By Jan Oberg

June 1998

Originally published here


EASTERN SLAVONIA – GENERAL BACKGROUND

The mission of the UN in Eastern Slavonia, UNTAES, was the peaceful reintegration of the region of Eastern Slavonia, Baranja and Western Sirmium into the Republic of Croatia. Until January 15, 1998, UNTAES exercised authority over this region through a basic agreement of 12 November 1995 and through UN Security Council resolutions 1037 of 15 January 1996 and 1120 of 11 July 1997.

The follow-up consists of only a small group of UN Civil Police and Civil Affairs staff. OSCE has less than 200 personnel in place. There are also some European military monitors (ECMM, the white suited brigade) who continue to be in the region. All executive power has been handed over to the Croatian government; the international organisations only monitor.

According to the census of 1991, before the war 45 thousand people lived in Vukovar of whom 47% were Croat, 32% Serb and the rest were of other minorities; 35 thousand lived in Vinkovci, 80% Croat, 11% Serb; 105 thousand in Osijek, 70% Croat, 12% Serb.

At the end of the UN mission, about 80,000 Serbs lived in the region about a quarter of whom were DP’s mainly from Western Slavonia. Very few Croats are now there although they have the right to return to their former home places. Croatian police has taken over duties from UN personnel during spring 1998. An exodus of Serbs was considered a likely consequence of the UN leaving the region, but it seems that they are departing on a more slow, regular basis – many to Serbia and some to Norway and Canada. [Read more…]

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https://yugoslavia-what-should-have-been-done.org/1998/06/15/516/

Teaching peace in post-war countries

By Jan Oberg

January 12, 1998 – TFF PressInfo 30

Our most recent publication “Learning Conflict and Teaching Peace in Former Yugoslavia tells you how TFF conducted the “Learning Conflict” Program in former Yugoslavia 1996 and 1997 – and what we learnt from working with 105 ethnically mixed participants during eight courses in Croatia, Bosnia (both entities), Yugoslavia and Macedonia.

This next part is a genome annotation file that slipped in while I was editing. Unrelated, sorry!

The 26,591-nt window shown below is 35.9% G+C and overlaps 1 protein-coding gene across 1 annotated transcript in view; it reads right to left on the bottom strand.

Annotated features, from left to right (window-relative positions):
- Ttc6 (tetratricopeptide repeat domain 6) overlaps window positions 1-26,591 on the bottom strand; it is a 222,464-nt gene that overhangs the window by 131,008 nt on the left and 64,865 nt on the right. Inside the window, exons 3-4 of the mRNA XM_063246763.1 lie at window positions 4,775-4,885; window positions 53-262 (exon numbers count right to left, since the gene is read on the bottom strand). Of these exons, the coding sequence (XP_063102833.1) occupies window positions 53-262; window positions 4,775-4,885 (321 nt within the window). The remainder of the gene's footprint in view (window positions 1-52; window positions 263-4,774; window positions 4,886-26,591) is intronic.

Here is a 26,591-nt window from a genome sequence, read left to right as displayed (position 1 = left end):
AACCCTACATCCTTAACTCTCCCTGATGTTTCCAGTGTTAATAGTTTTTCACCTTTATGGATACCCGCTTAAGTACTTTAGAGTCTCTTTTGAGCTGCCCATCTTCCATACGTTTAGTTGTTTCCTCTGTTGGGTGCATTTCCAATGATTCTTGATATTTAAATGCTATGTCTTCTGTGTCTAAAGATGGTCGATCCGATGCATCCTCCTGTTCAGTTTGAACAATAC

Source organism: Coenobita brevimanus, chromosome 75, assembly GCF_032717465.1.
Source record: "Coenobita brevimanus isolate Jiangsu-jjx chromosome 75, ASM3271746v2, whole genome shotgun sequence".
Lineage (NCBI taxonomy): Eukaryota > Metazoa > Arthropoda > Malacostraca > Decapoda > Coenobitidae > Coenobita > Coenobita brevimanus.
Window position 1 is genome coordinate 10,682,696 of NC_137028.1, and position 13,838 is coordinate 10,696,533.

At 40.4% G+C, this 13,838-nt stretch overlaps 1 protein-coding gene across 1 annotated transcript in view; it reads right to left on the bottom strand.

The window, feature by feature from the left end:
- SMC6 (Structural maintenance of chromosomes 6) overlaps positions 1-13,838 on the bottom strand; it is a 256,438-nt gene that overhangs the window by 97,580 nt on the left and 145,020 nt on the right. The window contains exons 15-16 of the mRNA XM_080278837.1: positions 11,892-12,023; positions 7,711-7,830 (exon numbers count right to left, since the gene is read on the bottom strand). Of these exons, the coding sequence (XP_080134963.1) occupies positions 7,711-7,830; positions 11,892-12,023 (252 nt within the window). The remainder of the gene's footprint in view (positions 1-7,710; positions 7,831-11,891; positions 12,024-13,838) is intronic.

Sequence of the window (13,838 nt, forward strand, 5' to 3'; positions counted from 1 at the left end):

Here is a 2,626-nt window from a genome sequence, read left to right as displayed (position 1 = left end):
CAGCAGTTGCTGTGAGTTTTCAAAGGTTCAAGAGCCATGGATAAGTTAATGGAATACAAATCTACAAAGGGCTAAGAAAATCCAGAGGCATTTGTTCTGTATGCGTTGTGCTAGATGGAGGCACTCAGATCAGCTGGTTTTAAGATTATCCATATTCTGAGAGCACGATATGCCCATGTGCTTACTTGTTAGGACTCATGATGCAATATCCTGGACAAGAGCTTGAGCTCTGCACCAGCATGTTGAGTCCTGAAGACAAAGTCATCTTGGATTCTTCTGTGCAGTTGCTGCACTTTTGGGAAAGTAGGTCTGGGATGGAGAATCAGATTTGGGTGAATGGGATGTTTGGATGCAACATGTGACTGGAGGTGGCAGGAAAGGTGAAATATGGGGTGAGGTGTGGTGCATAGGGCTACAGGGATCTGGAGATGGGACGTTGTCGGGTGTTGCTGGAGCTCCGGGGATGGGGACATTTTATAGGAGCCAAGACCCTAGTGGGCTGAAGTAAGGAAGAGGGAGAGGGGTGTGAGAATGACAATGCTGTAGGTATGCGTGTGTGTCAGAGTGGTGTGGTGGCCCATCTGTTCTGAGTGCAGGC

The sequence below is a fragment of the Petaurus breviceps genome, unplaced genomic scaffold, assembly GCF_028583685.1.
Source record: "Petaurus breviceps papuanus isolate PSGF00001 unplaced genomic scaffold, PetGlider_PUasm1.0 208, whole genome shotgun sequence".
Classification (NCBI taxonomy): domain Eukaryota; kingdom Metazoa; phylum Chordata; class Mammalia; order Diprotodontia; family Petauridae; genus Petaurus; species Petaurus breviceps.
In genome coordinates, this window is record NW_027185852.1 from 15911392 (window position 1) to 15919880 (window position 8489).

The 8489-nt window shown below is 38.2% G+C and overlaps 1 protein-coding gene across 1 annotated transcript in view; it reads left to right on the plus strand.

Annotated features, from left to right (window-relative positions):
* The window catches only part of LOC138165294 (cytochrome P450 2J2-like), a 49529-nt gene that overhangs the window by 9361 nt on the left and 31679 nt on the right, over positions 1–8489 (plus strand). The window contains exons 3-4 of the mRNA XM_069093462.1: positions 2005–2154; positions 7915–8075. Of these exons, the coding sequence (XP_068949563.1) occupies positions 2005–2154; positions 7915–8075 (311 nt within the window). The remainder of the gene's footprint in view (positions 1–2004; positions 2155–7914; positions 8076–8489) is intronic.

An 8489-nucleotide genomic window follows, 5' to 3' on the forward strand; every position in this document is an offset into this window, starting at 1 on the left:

This is a practical account of what we did and how we did it, rather than a treatise on the philosophy and methodology of teaching peace in war-torn societies.

Many organisations now offer various types of courses and training to NGOs. What we usually see and hear, if anything, is that these courses are a success and sometimes even contribute to promote the organisation that delivers them. So too with TFF, we are no different. The level of intensity, comments and the general atmosphere indicate that these courses were a success: our participants gave the experience as a whole 4,2 of 5 possible points.

However, few NGOs take the trouble to tell others what we tell you in this report: how we decided what to achieve and not to achieve, the difficulties in teaching under these special circumstances, how it was planned, how local partners and participants were selected, what we taught, how we taught it, what we learnt, what it cost etc. [Read more…]

Post-war reconciliation – who has got a clue?

By Jan Oberg

October 28, 1997 – TFF PressInfo 28 originally published here.

“It’s easy to militarise societies and start wars. Powerful people know how to do it. The world has accumulated all the needed intellectual and material resources.

Preventing, handling and stopping conflicts and wars is more difficult. We know less about what it requires, and only tiny resources are allocated by governments. The UN – humanity’s leading conflict-management organisation – has been sidetracked, exhausted and denied the minimum funds for peacekeeping. The OSCE has a “conflict prevention centre” so small that it stands no chance to adequately meet the challenges ahead,” says TFF director Jan Oberg.

“In the fields of post-war reconstruction, reconciliation, peacebuilding where human beings and societies move from violence to sustainable peace and development, the global society is virtually without a clue. It lacks adequate research, organisation, professionals, funds, philosophy and strategy. Only a handful of small research centres work with these tremendously complex processes – such as the War-Torn Society Project in Geneva and UNESCO’s Peace Culture programme.

The global system is deplorably immature: it knows how to fight wars within hours but lacks about everything it takes to handle conflicts, to prevent violence, to settle conflicts and reconciliate. Top-level decisionmakers often lack knowledge about social, psychological and cultural dimensions of conflicts – vital for the noble UN norm of creating peace by peaceful means.” [Read more…]